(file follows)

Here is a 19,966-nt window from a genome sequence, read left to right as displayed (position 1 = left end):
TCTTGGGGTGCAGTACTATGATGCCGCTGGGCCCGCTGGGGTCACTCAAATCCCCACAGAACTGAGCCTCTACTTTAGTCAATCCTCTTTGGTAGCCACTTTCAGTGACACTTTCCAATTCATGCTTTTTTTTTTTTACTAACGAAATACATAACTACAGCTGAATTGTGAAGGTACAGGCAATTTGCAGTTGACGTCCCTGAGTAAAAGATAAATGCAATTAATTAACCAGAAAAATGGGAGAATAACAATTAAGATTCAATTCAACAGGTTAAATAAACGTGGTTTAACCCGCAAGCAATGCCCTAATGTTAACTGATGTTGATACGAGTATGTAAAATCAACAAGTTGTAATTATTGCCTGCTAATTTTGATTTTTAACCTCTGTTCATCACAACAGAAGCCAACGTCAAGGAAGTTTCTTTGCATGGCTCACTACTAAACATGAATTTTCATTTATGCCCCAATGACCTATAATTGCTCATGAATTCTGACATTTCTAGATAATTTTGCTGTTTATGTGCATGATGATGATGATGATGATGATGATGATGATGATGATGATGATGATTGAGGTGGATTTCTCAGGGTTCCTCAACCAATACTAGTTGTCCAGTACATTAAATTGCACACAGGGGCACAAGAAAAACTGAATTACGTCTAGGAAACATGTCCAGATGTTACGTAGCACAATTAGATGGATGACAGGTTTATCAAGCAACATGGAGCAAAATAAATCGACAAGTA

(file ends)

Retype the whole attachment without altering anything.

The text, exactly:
Here is a 19,966-nt window from a genome sequence, read left to right as displayed (position 1 = left end):
TCTTGGGGTGCAGTACTATGATGCCGCTGGGCCCGCTGGGGTCACTCAAATCCCCACAGAACTGAGCCTCTACTTTAGTCAATCCTCTTTGGTAGCCACTTTCAGTGACACTTTCCAATTCATGCTTTTTTTTTTTTACTAACGAAATACATAACTACAGCTGAATTGTGAAGGTACAGGCAATTTGCAGTTGACGTCCCTGAGTAAAAGATAAATGCAATTAATTAACCAGAAAAATGGGAGAATAACAATTAAGATTCAATTCAACAGGTTAAATAAACGTGGTTTAACCCGCAAGCAATGCCCTAATGTTAACTGATGTTGATACGAGTATGTAAAATCAACAAGTTGTAATTATTGCCTGCTAATTTTGATTTTTAACCTCTGTTCATCACAACAGAAGCCAACGTCAAGGAAGTTTCTTTGCATGGCTCACTACTAAACATGAATTTTCATTTATGCCCCAATGACCTATAATTGCTCATGAATTCTGACATTTCTAGATAATTTTGCTGTTTATGTGCATGATGATGATGATGATGATGATGATGATGATGATGATGATGATGATTGAGGTGGATTTCTCAGGGTTCCTCAACCAATACTAGTTGTCCAGTACATTAAATTGCACACAGGGGCACAAGAAAAACTGAATTACGTCTAGGAAACATGTCCAGATGTTACGTAGCACAATTAGATGGATGACAGGTTTATCAAGCAACATGGAGCAAAATAAATCGACAAGTA